By Glenn Ellis
“Much of the work of … prevention must occur at the community level, where human relationships breathe life into public policy. American communities are also home to scores of faith-based and secular initiatives that help reduce risk factors and promote protective factors associated with many of our most pressing social problems.”
The separation between church and the state of your health may be narrowing, according to a new study released in the journal Health Promotion Practice.
In a survey of more than 1,200 members of 11 African American churches in North Carolina, an overwhelming majority of congregants said they believe that the church has a responsibility to promote healthy living within the community they serve.
Many of us who’ve grown up in the church understand its historical context, and know that churches have traditionally functioned beyond spiritual guidance and social support.
Surprisingly to some, many African Americans still believe their church is responsible for promoting health in their members and the community. But what may be more surprising is how those congregants say they’d like to receive those messages about their health — by way of interactive workshops and health fairs instead of from the pulpit.
I have often been critical of health promotion efforts which seek to reach the black community through churches, because while churches are an important part of black culture, public health researchers often overestimate the role of the pastor, alone, as the sole mechanism for crafting and presenting health information.
Presumably, health ministry members are more knowledgeable than most pastors when it comes to health messages. After all, they are the group within the church that focuses on the promotion of health and healing as part of the mission and ministry of the larger faith group and the wider community. Even though this can vary from one church to the next, if appropriate technical support can be developed for church health ministries, this could be a valuable new resource for reaching African Americans with accurate and authoritative health information.
While the Pastor does act as gatekeeper and advocate for a health program, most churches conduct health missions on their own via health ministry, without the ongoing presence of medical institutions as partners.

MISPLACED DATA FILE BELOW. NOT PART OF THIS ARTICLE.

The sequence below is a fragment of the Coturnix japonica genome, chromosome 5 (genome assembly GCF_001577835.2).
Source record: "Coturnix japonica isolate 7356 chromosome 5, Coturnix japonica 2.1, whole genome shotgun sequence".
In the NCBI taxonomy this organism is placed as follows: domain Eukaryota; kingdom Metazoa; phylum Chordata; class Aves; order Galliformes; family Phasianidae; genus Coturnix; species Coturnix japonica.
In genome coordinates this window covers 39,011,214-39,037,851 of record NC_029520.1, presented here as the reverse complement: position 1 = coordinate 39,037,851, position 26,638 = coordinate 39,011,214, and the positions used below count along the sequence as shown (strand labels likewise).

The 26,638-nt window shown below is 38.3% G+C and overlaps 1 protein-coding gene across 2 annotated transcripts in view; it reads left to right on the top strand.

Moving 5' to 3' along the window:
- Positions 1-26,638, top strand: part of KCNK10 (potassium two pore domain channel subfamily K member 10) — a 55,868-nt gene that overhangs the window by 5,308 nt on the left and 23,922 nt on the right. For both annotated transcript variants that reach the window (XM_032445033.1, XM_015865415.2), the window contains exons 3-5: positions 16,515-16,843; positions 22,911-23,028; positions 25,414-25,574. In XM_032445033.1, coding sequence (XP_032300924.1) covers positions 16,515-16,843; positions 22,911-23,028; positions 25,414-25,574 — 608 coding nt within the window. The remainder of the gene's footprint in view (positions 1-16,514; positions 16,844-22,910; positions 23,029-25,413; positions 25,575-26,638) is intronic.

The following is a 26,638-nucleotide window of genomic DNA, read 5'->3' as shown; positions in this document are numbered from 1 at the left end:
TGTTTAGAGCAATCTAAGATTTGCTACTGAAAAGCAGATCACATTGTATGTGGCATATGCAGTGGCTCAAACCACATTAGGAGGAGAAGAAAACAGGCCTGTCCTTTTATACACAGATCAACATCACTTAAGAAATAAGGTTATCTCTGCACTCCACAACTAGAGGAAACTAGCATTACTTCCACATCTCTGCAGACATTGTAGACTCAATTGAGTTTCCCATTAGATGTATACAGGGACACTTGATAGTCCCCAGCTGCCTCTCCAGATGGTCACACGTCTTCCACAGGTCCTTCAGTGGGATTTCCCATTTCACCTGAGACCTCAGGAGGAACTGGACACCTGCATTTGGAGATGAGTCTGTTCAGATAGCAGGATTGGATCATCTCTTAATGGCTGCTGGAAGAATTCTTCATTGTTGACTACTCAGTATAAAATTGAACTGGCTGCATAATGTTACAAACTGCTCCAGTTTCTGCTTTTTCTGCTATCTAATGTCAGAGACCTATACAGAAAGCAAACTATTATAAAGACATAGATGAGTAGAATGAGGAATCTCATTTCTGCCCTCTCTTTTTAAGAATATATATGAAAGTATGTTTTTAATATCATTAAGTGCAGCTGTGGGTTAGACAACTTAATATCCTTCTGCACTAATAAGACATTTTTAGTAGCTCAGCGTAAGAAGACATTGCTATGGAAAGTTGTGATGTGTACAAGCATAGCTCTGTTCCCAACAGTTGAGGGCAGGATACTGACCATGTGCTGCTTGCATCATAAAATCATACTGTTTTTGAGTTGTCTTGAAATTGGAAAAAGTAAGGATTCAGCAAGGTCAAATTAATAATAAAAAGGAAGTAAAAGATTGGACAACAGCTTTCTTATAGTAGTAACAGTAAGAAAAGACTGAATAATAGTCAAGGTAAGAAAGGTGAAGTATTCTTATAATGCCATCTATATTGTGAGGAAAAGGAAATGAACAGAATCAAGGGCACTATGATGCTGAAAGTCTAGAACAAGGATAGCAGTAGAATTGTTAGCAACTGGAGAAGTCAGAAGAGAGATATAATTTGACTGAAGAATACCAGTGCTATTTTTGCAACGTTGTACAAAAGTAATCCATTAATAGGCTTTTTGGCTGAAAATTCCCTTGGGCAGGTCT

However, a stronger partnership between church leadership and health providers could potentially reduce the impact of health disparities for African Americans.
Recently, I had a double privilege of going to Birmingham, Alabama (my hometown) and to be the featured speaker at Trinity Baptist Church, ministered by my cherished childhood friend Rev. John E. King, Jr.
The additional bonus was being able to fellowship at the church I grew up in, St. Paul A.M.E., on Founder’s Day, recognizing the life of Richard Allen. All of this took place in the very neighborhood where I was born and raised during the height of the Civil Rights Movement!
Witnessing the power, influence, and impact of an awesome community engagement reminded me how the historic role that the African American Church in our communities is as relevant and needed today as ever.
At its best, the contemporary African American church continues in a rich tradition, providing material benefits, community organizing and spiritual renewal for a community that remains scarred by a secular world that remains stubbornly resistant to the idea of black citizenship, let alone black humanity.
Symbolically, the Black church has always represented more than a house of worship. Metaphorically, it has represented the protector of black bodies.
Their work provides an inspiring example of a community that is working toward achieving the Triple Aim of “Body, Mind, and Spirit.”
Spiritual leaders and faith communities and now, the research community know that practical applications of faith and spirituality can promote healthy living and provide pathways through which human suffering, be it mental, emotional, spiritual, or physical can be overcome.
Conducting a community health fair at African American churches across this country can help to fill the gap that currently exists in our health care system. Many people in our community are in need of health care services and resources.
Research studies have shown that 80 percent of health status is determined by the social determinants of health. In other words, what happens and what we do where we live is more important in determining our health, than what happens in the doctor’s office or the hospital.
Why not start a real “Movement” of local, church/faith-sponsored events that can help our communities to thrive, and enjoy the best health possible?
Remember, I’m not a doctor. I just sound like one. Take good care of yourself and live the best life possible!
The information included in this column is for educational purposes only. It is not intended nor implied to be a substitute for professional medical advice. The reader should always consult his or her healthcare provider to determine the appropriateness of the information for their own situation or if they have any questions regarding a medical condition or treatment plan. Glenn Ellis, is a Health Advocacy Communications Specialist. He is the author of Which Doctor?, and Information is the Best Medicine. A health columnist and radio commentator who lectures, nationally and internationally on health related topics, Ellis is an active media contributor on Health Equity and Medical Ethics. Listen to Glenn, every Saturday at 9:00am (EST) on www. wurdradio.com, and Sundays at 8:30am (EST) on www.wdasfm.com. For more good health information, visit: www.glennellis.com.
This article originally appeared in the Houston Forward Times.